"It Behooved Us to Withdraw"
Now they treat us as persons guilty of schism and heresy because we preach a doctrine unlike theirs, do not obey their laws, and hold our separate assemblies for prayers, baptism and the celebration of the Supper, and other holy activities.
This is indeed a very grave accusation but one that needs no long and labored defense. Those who, by making dissension, break the communion of the church are called heretics and schismatics. Now this communion is held together by two bonds, agreement in sound doctrine and brotherly love. Hence, between heretics and schismatics Augustine makes this sort of distinction: heretics corrupt the sincerity of the faith with false dogmas; but schismatics, while sometimes even of the same faith, break the bond of fellowship.
But it must also be noted that this conjunction of love so depends upon unity of faith that it ought to be its beginning, end, and, in fine, its sole rule. . . . Apart from the Lord's Word there is not an agreement of believers but a faction of wicked men. (IV.2.5)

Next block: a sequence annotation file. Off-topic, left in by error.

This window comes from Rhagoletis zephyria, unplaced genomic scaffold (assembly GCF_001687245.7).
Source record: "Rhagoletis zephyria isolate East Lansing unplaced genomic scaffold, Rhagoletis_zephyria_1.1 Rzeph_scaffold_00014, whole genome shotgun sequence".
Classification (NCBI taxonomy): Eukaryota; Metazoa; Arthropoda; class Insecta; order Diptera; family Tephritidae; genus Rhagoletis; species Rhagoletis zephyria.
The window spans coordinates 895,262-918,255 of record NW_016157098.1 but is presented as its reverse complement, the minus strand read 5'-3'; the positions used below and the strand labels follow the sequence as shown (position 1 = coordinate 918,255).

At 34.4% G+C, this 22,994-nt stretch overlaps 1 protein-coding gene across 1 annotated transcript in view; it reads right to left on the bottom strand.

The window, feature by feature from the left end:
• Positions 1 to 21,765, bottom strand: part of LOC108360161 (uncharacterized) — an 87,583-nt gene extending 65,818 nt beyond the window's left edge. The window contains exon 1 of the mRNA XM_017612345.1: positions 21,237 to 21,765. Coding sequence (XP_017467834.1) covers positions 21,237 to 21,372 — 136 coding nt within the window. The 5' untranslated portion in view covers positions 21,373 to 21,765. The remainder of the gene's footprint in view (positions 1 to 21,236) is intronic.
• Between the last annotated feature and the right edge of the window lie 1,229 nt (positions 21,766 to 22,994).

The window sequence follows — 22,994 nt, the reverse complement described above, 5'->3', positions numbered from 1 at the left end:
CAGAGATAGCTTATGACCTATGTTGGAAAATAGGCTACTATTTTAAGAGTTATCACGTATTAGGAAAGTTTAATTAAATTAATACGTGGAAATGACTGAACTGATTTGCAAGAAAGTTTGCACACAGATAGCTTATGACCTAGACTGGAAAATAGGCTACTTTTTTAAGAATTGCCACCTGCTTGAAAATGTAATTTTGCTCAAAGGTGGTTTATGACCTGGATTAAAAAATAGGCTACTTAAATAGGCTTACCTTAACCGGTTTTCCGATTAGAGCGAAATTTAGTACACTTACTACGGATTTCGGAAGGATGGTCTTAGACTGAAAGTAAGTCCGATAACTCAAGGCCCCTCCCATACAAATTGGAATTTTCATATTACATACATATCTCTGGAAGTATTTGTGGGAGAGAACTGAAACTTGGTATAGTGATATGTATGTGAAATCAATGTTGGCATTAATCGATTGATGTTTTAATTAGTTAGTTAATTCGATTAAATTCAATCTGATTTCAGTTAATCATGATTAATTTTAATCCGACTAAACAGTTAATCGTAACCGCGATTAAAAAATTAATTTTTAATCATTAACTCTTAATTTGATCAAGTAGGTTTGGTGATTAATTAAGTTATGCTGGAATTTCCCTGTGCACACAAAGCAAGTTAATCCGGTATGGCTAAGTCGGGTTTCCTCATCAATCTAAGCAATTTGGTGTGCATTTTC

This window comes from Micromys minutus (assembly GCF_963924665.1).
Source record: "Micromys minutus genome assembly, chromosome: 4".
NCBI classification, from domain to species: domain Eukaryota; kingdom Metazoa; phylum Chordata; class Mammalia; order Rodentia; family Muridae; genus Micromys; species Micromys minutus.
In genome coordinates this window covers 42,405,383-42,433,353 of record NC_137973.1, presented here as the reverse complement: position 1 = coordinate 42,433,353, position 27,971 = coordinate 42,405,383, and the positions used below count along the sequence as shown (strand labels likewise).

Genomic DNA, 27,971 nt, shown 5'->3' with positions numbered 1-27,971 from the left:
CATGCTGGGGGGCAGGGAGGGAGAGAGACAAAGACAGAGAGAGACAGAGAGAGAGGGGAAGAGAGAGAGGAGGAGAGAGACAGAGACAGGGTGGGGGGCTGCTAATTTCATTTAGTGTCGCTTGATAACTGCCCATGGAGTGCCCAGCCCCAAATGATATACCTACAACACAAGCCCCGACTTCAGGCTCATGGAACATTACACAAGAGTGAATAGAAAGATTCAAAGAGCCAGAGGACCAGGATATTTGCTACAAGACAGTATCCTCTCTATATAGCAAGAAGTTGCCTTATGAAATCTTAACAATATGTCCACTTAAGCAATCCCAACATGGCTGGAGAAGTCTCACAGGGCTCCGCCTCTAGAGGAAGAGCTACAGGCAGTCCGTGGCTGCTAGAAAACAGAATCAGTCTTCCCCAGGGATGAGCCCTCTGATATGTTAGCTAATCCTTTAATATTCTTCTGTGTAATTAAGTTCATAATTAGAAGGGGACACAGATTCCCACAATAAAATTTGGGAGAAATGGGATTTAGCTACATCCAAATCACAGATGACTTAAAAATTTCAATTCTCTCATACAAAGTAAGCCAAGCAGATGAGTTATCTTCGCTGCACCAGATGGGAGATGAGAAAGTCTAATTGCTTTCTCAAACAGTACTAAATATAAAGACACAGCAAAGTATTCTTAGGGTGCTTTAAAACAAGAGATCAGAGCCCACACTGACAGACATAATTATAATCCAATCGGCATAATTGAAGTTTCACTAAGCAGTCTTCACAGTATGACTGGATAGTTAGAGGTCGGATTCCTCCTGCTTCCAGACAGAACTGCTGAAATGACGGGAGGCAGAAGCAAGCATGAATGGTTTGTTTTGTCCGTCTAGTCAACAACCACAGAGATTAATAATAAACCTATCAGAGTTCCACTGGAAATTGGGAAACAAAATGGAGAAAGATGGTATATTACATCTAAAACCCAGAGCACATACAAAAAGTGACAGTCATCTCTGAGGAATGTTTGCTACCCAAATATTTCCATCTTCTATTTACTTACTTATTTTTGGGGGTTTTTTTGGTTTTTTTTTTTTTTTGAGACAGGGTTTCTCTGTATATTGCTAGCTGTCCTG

Now let them go and shout that we who have withdrawn from their church are heretics, since the sole cause of our separation is that they could in no way bear the pure profession of truth. . . . It is enough for me that it behooved us to withdraw from them that we might come to Christ.
John Calvin, Institutes of the Christian Religion, Book IV, Chapter 2, paragraphs 5 and 6.